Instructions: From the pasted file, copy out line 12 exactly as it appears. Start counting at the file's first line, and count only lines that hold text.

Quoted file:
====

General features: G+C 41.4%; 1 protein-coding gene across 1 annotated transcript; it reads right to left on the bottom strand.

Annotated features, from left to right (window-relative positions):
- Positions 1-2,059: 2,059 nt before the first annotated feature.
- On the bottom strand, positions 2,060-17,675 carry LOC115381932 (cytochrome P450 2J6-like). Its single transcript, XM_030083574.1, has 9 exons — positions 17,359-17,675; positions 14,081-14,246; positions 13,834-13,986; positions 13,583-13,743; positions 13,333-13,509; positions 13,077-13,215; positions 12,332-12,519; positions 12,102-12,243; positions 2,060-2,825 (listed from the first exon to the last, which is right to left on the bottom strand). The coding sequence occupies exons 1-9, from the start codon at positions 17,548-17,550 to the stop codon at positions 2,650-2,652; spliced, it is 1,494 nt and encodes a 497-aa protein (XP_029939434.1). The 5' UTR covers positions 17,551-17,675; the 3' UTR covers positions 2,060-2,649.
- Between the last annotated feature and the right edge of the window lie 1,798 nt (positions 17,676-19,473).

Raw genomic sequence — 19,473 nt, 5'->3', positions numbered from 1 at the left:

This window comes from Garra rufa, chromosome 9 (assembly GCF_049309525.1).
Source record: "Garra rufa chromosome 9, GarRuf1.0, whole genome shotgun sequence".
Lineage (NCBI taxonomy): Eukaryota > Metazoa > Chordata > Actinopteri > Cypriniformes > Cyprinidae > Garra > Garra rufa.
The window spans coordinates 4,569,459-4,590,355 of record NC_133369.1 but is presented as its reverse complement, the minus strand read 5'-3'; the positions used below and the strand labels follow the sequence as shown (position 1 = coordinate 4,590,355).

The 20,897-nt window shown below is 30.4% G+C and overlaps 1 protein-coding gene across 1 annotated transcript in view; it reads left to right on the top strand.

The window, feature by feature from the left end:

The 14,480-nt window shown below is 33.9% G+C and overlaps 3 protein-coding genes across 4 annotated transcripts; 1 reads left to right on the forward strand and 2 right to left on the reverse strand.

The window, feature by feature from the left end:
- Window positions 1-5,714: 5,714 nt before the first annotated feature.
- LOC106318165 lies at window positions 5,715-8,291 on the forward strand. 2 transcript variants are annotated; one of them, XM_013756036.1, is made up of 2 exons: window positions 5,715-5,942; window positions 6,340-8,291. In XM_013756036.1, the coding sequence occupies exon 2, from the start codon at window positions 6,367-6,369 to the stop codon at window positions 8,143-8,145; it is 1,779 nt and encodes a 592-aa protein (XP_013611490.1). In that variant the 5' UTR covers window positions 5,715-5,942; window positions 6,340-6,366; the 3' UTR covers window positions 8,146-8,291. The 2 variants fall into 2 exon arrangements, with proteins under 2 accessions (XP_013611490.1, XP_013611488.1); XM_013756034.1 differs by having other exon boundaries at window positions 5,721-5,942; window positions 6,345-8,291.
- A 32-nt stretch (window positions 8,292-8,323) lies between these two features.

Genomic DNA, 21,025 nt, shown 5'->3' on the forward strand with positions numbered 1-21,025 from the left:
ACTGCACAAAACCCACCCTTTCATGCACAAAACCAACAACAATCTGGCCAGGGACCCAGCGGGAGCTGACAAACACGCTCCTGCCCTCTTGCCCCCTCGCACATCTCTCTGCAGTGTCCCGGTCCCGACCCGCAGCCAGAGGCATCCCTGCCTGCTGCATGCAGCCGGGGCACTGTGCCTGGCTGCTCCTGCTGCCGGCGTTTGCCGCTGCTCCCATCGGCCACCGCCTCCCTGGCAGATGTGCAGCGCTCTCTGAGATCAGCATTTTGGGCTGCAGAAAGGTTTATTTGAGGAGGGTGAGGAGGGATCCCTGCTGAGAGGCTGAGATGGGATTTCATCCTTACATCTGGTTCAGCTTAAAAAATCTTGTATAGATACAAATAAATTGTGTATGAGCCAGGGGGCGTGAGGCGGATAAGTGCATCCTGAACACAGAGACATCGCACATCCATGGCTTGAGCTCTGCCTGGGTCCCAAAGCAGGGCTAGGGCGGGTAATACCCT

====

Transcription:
The window, feature by feature from the left end: